CRESCO, Iowa — It wasn’t long after Hillary Clinton clinched the Democratic presidential nomination that Laura Hubka realized how little excitement there was for Clinton among Howard County residents. “I went out and started knocking on doors for Hillary Clinton, and making phone calls,” Hubka, who leads Howard County’s Democratic Party, said when I met with her in late June. “I got hung up on, some guy chased me out of his yard with a rake, the unions complained a lot. There was a lot of yelling at doors.”
Iowa and Howard County, with fewer than 10,000 people, had never been enamored with Clinton. Clinton came in third in the 2008 Democratic caucuses, Hubka reminded me, and won them only narrowly in 2016. In 2016, she lost the county by 8 percentage points to Bernie Sanders.
There was just something about Clinton even many Democrats here couldn’t abide. For Sandy Chilson of Lime Springs, a small town just three miles from the Minnesota border, that something became apparent during Bill Clinton’s presidency. Chilson voted for Clinton in 1992 but soon lost confidence in him. “I felt like I couldn’t trust him, and I have felt that way about Hillary ever since she started running,” she said. “I just don’t think she’s truthful.” Chilson supported Trump from the moment he got into the race.
Others felt the Democratic Party has veered too far to the left under Clinton. “The reason I didn’t vote as a Democrat [in the caucuses], and I am a registered Democrat, was I felt like they’re no longer the party that they were 30 years ago,” said Joe Wacha, who talked to me while on break from working the Moo Mobile malt stand at the Mighty Howard County Fair. Today’s Republican Party, Wacha said, is “more like the way the Democratic Party was 30 or 40 years ago.”
Some Democrats’ distrust of Clinton was reinforced by the way they felt Team Clinton stole the Democratic nomination from Bernie Sanders. Todd Mensink, Chilson’s neighbor and a Sanders supporter, said he spoke to many diehard Democrats who, like himself, ended up voting for Green Party candidate Jill Stein. He said their experiences in the voting booth went something like this:
“They filled out the ballot with everybody else and went back up to president, and they sat there for quite a while, thinking about it. Everything in them says they should probably vote for Hillary because they’re worried about Trump. But if you vote for Hillary, then you’re condoning what the Democratic Party did and the undemocratic nature of that, not running a fair process.”
It didn’t help that Clinton failed to show up in a part of the country where showing up matters. Barack Obama had to campaign hard and in-person to win Iowa twice. Clinton campaigned in Iowa cities such as Des Moines and Cedar Rapids, while ignoring rural Iowa.
But Clinton aversion only partially explains how a county that voted for Obama by 21 points in 2012 then voted for Trump by 21 points four years later.
Unlike other counties that saw big swings from Obama to Trump, Howard has not been besieged by illegal immigrants or hard-hit by manufacturing job losses.
The county’s population is 99 percent white and its unemployment rate was under 3 percent on Election Day. The biggest economic challenge here isn’t unemployment but rather convincing people to move here to fill the available jobs.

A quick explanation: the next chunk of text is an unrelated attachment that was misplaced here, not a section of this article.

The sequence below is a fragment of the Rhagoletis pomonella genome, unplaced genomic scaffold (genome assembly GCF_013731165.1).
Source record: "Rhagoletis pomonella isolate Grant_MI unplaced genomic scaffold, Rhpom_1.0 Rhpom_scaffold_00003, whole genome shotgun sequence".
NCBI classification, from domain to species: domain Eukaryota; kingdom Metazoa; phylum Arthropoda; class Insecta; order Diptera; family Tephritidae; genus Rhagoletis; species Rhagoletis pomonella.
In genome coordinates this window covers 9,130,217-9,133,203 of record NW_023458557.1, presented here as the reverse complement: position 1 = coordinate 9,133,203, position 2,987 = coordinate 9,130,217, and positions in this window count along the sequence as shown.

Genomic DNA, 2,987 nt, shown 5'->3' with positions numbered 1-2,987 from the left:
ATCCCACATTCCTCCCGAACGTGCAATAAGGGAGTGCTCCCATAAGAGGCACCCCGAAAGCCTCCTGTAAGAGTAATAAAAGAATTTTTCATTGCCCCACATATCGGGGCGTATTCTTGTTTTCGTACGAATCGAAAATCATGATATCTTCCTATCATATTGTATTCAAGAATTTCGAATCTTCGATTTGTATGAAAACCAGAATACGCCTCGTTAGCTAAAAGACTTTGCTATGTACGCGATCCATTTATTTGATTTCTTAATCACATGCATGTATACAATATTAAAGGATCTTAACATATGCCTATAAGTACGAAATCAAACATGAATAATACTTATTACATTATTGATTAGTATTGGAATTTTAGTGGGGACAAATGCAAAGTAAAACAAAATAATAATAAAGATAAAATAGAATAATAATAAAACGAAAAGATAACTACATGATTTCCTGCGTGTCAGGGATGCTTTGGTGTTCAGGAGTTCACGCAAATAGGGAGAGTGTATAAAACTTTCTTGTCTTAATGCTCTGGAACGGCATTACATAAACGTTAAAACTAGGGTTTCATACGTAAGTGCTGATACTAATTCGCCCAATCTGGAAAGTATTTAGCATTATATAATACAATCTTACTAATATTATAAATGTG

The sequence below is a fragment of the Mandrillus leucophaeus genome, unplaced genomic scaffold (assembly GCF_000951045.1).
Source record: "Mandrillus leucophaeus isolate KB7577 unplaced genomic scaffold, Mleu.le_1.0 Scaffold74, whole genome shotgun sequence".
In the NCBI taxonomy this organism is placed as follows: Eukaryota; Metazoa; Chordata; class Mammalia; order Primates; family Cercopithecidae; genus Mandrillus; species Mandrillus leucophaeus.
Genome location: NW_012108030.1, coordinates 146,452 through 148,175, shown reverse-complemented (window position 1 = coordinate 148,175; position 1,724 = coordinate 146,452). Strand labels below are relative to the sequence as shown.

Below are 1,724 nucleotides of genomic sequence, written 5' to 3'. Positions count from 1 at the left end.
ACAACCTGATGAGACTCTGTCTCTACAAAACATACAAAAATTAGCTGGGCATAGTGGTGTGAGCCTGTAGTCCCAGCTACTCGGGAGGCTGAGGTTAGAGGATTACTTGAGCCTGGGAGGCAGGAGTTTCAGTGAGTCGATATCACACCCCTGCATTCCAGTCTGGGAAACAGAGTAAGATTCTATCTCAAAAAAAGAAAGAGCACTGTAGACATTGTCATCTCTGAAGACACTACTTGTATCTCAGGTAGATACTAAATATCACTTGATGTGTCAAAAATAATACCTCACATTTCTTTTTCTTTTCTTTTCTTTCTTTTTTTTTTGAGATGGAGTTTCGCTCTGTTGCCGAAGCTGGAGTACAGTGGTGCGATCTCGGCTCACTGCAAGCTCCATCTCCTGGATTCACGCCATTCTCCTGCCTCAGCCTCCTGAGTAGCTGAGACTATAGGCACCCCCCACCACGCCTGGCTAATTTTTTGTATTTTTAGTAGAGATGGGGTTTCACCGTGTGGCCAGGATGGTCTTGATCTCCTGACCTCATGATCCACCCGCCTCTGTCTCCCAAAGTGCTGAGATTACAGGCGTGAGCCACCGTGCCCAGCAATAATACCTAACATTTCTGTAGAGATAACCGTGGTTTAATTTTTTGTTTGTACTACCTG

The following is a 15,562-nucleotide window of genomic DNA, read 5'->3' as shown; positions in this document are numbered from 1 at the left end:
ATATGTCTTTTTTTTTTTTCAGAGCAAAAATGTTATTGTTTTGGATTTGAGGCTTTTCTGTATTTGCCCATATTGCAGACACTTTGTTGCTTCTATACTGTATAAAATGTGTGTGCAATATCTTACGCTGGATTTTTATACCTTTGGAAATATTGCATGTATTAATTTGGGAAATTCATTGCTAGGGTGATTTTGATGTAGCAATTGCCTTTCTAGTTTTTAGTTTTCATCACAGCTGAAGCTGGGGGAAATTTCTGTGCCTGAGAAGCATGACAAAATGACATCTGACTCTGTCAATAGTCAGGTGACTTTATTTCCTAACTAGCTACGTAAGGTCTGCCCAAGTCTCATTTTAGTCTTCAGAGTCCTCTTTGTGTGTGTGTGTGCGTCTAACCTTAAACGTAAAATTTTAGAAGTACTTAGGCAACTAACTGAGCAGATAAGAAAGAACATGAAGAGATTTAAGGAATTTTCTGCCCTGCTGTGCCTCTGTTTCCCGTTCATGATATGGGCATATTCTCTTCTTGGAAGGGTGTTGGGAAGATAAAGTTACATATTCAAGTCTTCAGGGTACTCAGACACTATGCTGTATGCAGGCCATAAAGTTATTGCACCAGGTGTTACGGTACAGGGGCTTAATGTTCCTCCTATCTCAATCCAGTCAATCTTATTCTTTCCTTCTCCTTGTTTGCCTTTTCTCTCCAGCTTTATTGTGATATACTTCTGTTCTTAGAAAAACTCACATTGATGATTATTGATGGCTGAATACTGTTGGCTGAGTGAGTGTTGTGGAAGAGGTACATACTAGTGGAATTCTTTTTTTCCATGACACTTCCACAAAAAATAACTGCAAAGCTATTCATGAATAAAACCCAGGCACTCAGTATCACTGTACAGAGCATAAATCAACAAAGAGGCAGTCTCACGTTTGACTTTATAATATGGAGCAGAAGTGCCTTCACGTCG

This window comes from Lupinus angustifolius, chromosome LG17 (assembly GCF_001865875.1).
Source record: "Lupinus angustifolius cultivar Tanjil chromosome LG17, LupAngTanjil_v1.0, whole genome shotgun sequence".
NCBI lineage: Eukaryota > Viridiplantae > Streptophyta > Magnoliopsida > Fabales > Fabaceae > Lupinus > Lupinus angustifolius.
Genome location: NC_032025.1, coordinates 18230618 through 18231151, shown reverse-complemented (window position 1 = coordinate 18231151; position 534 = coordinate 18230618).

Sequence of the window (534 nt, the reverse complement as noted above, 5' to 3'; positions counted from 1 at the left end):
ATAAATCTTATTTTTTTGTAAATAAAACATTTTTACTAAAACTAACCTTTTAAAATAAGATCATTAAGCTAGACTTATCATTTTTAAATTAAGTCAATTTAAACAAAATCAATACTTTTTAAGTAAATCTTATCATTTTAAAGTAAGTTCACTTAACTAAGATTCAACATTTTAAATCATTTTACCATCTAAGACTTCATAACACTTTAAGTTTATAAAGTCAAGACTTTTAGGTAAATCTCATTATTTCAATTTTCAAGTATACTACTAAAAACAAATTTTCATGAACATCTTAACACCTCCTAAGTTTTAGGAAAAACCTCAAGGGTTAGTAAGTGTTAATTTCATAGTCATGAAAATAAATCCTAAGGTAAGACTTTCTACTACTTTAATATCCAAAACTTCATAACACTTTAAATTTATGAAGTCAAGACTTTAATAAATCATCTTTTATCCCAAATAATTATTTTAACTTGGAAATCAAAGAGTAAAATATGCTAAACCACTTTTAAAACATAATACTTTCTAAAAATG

What caused Howard County to transform from deep-blue to deep-red was a general discontent with the political establishment and the belief that only Trump represented a true break from the status quo. Jason Passmore, who heads Howard County’s business and tourism office, said that as an outsider Trump “was going to shake things up, wasn’t going to do things the way they’ve always been done. People like that. That sold well here.”
Trump also beat Clinton by showing up. He held campaign rallies in Davenport, Des Moines, Council Bluffs, Cedar Rapids and Sioux City. When my brother and I visited in June, President Trump had just delivered a speech in Cedar Rapids, south of Cresco.
Some people here still hadn’t come down from the high after attending it. Rachel Gooder described being at the rally as “one of the highlights of my life. Watching how people reacted to what he was saying. It gave me shivers, it was just really, really cool.”
“My hands hurt (from clapping),” her husband, Mike, said. “Trump won by speaking to the working-class guy. He’s still doing that.”
Hubka participated in several post-election listening sessions with voters across the state and found that people felt Trump offered a more positive and policy-driven vision than Clinton. “The Democrats’ message was, ‘I’m not Trump. I’m not a Republican. They’re going to kill you,’” Hubka said participants told her. “Trump’s was, ‘I’m going to bring jobs back, I’m going to get rid of regulations, and I’m going to take away that horrible Obamacare.’”
Many unionized workers from top Howard County employers, such as Donaldson Company, which makes air filtration products, not only didn’t knock on doors for Clinton but also didn’t vote for her, Hubka said. “I couldn’t get them out to knock doors, I couldn’t get them. They found that populist message in Trump that they’re looking for and everyone’s looking for, especially in a place like this.”
Perhaps the best explanation for Trump’s victory here was offered by Courtney Rowe, an aerospace engineer and Bernie Sanders supporter whom I met at the Democratic Party booth at the fair.
“I think part of [Trump’s success in Howard County] was just people thought, things aren’t working, we’ve tried Republicans, we’ve tried Democrats, it hasn’t worked for us,” said Rowe, who is running for the Democratic nomination for Congress. “Telling people that he’s going to make America great again, when it hasn’t seemed very great for you, that’s hopeful.”
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